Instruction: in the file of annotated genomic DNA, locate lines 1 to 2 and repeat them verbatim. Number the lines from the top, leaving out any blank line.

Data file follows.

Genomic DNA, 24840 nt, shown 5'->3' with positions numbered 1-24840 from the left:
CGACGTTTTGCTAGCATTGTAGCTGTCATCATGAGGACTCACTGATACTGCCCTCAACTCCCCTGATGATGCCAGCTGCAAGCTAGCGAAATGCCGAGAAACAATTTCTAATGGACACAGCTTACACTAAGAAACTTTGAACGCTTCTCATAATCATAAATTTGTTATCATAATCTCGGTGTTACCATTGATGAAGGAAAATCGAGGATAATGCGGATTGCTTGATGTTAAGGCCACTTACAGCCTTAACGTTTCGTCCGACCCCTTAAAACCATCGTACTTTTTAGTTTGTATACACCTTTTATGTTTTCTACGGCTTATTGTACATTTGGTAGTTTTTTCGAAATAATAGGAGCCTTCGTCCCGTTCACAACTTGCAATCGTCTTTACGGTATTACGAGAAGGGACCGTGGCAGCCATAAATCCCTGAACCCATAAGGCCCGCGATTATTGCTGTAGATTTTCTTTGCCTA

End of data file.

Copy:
Genomic DNA, 24840 nt, shown 5'->3' with positions numbered 1-24840 from the left:
CGACGTTTTGCTAGCATTGTAGCTGTCATCATGAGGACTCACTGATACTGCCCTCAACTCCCCTGATGATGCCAGCTGCAAGCTAGCGAAATGCCGAGAAACAATTTCTAATGGACACAGCTTACACTAAGAAACTTTGAACGCTTCTCATAATCATAAATTTGTTATCATAATCTCGGTGTTACCATTGATGAAGGAAAATCGAGGATAATGCGGATTGCTTGATGTTAAGGCCACTTACAGCCTTAACGTTTCGTCCGACCCCTTAAAACCATCGTACTTTTTAGTTTGTATACACCTTTTATGTTTTCTACGGCTTATTGTACATTTGGTAGTTTTTTCGAAATAATAGGAGCCTTCGTCCCGTTCACAACTTGCAATCGTCTTTACGGTATTACGAGAAGGGACCGTGGCAGCCATAAATCCCTGAACCCATAAGGCCCGCGATTATTGCTGTAGATTTTCTTTGCCTA